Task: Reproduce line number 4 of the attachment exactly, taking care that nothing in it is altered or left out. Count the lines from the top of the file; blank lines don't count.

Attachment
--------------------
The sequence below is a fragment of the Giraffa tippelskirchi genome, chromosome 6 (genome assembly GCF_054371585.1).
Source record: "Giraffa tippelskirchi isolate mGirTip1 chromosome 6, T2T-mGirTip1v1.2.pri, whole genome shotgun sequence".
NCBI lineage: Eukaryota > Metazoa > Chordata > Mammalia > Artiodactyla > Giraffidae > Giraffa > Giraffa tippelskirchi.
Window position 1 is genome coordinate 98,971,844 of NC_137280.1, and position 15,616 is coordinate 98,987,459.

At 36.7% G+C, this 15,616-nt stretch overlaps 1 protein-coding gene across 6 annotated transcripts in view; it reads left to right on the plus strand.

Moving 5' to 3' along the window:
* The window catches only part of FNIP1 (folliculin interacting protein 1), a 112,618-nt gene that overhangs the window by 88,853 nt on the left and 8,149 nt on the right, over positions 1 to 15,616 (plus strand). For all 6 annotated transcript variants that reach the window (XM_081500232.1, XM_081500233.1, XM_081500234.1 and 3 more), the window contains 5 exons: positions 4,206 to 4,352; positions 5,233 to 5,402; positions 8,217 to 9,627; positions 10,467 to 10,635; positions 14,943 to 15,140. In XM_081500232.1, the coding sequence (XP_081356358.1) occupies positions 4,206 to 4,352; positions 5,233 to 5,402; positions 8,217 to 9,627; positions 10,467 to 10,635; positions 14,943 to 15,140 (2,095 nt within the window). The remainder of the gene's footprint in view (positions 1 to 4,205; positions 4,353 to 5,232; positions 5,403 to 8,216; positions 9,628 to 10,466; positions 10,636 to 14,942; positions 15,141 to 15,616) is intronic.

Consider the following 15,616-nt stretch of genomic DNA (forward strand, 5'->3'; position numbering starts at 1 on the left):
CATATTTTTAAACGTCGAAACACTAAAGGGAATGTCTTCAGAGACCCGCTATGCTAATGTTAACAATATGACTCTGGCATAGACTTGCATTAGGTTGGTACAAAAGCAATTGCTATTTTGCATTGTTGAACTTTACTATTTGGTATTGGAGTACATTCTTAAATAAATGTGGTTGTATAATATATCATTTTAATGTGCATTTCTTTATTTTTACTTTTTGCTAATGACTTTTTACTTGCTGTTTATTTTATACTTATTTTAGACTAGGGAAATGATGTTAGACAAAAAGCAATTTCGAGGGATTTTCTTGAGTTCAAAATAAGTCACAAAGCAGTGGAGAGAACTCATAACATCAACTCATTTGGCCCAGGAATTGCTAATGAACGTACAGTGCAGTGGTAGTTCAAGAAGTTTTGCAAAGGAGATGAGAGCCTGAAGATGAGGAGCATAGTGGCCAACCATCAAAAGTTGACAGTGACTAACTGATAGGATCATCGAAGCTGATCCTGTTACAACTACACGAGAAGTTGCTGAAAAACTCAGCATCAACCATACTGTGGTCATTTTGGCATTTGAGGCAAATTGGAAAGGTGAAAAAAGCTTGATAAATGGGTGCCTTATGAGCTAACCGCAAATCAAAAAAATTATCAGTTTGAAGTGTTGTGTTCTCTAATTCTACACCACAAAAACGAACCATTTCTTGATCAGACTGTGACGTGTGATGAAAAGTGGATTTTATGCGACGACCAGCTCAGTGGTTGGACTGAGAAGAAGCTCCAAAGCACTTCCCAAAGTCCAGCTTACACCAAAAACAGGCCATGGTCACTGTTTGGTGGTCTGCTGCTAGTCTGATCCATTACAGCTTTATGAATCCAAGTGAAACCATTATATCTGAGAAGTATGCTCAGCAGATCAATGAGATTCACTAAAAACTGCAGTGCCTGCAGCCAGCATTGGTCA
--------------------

Window position 1 is genome coordinate 98,971,844 of NC_137280.1, and position 15,616 is coordinate 98,987,459.